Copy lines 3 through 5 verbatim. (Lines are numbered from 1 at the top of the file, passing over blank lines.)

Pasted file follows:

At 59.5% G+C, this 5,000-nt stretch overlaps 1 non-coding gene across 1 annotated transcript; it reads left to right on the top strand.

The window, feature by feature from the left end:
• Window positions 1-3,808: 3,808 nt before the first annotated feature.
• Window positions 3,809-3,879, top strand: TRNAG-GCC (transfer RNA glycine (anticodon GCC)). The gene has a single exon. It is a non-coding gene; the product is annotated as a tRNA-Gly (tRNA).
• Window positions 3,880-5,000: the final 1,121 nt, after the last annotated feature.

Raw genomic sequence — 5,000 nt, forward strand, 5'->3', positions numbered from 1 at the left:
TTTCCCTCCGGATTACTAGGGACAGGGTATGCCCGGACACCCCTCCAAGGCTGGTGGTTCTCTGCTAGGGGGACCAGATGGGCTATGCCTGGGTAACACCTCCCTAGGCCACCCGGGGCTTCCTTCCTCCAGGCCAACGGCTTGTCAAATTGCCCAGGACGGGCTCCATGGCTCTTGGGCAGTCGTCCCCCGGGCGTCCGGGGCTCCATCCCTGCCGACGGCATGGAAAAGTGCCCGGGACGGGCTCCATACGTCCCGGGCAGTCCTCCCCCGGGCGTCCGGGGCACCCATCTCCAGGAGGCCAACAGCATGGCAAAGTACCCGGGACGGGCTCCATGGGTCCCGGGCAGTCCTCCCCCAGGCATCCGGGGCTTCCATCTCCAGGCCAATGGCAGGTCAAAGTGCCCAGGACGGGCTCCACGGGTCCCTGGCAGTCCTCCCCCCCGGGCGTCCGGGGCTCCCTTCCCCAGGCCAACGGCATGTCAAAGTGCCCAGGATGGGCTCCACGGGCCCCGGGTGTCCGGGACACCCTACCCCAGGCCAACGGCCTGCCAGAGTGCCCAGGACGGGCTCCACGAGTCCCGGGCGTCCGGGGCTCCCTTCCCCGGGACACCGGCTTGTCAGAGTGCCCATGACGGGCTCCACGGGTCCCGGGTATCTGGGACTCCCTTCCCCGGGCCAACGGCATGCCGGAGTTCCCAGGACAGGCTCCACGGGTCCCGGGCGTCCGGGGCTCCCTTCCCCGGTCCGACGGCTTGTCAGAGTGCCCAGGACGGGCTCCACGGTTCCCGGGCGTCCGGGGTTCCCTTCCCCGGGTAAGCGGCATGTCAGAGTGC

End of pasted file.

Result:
• Window positions 1-3,808: 3,808 nt before the first annotated feature.
• Window positions 3,809-3,879, top strand: TRNAG-GCC (transfer RNA glycine (anticodon GCC)). The gene has a single exon. It is a non-coding gene; the product is annotated as a tRNA-Gly (tRNA).
• Window positions 3,880-5,000: the final 1,121 nt, after the last annotated feature.